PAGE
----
Dame Meg Taylor:

The issue of plastic pollution, and particularly from discarded fishing gear known as ghost gear in the Pacific waters, is the responsibility of everybody, but it's particularly the responsibility of the big fishing nations, that fish in our waters. The Pacific countries don't have the capacity to manage all this. We in our own societies have to do that. And I have to say, I don't think the Pacific has a good track record on how we manage plastics in our home and in our own communities in terms of recycling, or even taking really tough stances, similar to some of the countries in Africa have done to just say, we're not having any plastics, and that's what we should be doing. But the great issue for the Pacific is that our dependency on the Pacific Ocean for our livelihoods, and with the ghost gear waste, the countries that have fishing vessels in the Pacific, have got to take far more responsibility. But who is going to monitor this and who is going to be the one that's going to report? And I think that's going to take a much greater effort than just the Pacific calling for it. It's going to require an international agency to be able to continue to monitor this, keep control of it.

Bertie Harrison-Broninski:

In terms of monitoring, does that mean kind of checking every boat? Or is this a what does monitoring really look like?

Dame Meg Taylor:

I'm not at sea. So I don't know how that will happen. But I do know that our foreign fisheries agency, which belongs to the Pacific, in the Solomon Islands, they work very closely with the vessels and companies that have ships and countries that have ships that go out into the region. And I think, I would hope that their views are sought on how we're going to find a way to monitor this for the Pacific.

Bertie Harrison-Broninski:

There's this line as well about overfishing and irregular or illegal unreported and unregulated fishing in the Pacific region. I was interested to know, are there particular nations that are causing this problem? Is this the fault of particular industries, particular kind of supply chains of fish, and what steps need to be taken to regulate and control this?

Dame Meg Taylor:

The concerns that we have about overfishing, or irregular, unreported, and unregulated (IUU as it is known in the region). It's not just one nation, we have several who just are not abiding by rules of fishing within our territorial waters, as well as fishing in high seas. We have organisations within the Pacific that do keep track of all this. And we have within the Pacific, we've got two distinct organisations. One looks at regional fisheries, and the supervision of all this comes through the foreign fisheries agency in Solomon Islands. This issue is not new. Here we are in 2021. And we are still discussing this issue. Because I think the agreements that we've set up with fishing fleets, is just not tough enough. The issue's around accountability. And of course, the issue's about monitoring, about what's going on. I think it's a very, very tough job for anybody. And we do have very good support from the Pacific, from Australia and New Zealand particularly, in terms of satellite, and aircraft surveillance with our officials. In terms of IUU, there are nations that enter our waters, with total disregard. Very hard for small countries to come up against this kind of an onslaught of a fishing vessel. I think everybody just looks to the Northern Pacific and thinks, oh, this is coming from Southeast Asia. And they are. But I think whoever else comes into the region has to also be, you know, much more responsible in the way they come in and they're licensed to the countries in the Pacific rather than just coming in as illegal fishing, like a lot of this illegal fishing that goes on.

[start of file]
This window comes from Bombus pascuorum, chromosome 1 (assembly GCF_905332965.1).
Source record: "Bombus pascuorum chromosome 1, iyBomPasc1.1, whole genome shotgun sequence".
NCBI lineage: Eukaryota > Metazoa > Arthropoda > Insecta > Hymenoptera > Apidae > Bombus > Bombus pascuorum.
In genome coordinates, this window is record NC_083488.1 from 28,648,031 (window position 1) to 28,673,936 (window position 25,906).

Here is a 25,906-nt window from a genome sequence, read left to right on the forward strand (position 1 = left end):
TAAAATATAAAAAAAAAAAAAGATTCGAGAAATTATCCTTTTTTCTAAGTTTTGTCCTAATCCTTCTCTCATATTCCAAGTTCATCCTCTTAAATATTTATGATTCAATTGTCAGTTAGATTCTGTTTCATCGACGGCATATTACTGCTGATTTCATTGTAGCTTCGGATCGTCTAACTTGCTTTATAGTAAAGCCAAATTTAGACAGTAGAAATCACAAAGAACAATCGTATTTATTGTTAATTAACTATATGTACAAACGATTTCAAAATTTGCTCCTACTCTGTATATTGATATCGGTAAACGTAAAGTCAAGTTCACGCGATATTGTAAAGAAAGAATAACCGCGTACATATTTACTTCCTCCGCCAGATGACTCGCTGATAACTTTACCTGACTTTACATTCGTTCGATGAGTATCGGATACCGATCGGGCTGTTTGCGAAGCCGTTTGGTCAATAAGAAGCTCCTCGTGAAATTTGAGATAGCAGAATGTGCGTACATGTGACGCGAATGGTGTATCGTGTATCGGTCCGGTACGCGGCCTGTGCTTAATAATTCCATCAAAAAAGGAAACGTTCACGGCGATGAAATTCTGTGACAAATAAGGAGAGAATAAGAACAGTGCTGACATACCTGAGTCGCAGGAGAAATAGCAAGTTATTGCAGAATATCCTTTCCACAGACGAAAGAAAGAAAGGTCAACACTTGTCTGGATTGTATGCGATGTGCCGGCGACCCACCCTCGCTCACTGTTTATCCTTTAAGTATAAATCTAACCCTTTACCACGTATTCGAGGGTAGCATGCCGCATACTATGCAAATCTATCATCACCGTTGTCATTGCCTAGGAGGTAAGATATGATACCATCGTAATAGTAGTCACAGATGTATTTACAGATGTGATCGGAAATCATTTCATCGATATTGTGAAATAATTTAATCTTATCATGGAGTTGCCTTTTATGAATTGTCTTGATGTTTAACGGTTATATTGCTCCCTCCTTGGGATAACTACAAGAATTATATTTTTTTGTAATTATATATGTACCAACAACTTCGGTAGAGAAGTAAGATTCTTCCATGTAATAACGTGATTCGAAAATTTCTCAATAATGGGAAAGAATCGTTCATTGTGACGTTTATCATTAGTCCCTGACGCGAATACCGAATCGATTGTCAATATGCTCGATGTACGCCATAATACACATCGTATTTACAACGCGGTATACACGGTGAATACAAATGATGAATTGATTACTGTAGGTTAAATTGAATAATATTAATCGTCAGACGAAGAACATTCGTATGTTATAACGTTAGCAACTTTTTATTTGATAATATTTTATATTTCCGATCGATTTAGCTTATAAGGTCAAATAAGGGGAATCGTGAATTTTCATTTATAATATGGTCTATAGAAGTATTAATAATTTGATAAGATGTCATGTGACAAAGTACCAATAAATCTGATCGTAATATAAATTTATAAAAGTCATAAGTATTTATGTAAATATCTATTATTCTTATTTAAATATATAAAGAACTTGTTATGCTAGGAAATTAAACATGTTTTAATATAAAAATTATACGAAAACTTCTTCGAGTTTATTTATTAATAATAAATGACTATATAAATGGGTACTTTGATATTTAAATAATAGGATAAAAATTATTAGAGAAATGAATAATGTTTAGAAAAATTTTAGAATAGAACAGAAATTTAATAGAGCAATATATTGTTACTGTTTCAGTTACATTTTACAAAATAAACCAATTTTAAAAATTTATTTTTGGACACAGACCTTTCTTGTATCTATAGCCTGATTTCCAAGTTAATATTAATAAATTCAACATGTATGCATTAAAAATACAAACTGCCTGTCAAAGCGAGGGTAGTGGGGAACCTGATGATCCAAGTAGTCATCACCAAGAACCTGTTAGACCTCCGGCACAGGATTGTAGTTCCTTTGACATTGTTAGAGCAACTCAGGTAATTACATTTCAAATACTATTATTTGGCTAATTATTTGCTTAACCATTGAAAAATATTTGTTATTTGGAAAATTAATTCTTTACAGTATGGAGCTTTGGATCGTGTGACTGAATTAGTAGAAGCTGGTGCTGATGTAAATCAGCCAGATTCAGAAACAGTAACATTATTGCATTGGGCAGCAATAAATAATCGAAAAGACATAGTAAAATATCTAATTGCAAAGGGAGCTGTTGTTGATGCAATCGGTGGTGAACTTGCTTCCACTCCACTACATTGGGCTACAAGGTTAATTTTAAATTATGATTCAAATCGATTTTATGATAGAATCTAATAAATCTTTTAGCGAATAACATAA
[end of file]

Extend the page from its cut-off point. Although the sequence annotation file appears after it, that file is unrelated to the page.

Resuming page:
Bertie Harrison-Broninski:

There was one topic that was very prominent in the Pacific Elders' Voice statement. And it's one that I think many people in Western Europe, where I'm based are not really aware of. That's the ongoing pollution of oceans with nuclear waste. The Elders' statement specifically mentions Fukushima in Japan, and Enewetak in the Marshall Islands, which is home to the Runit Dome, a half century old facility of nuclear waste from the USA. What's the scale of the problem with nuclear pollution of Pacific Oceans and what needs to be done about it?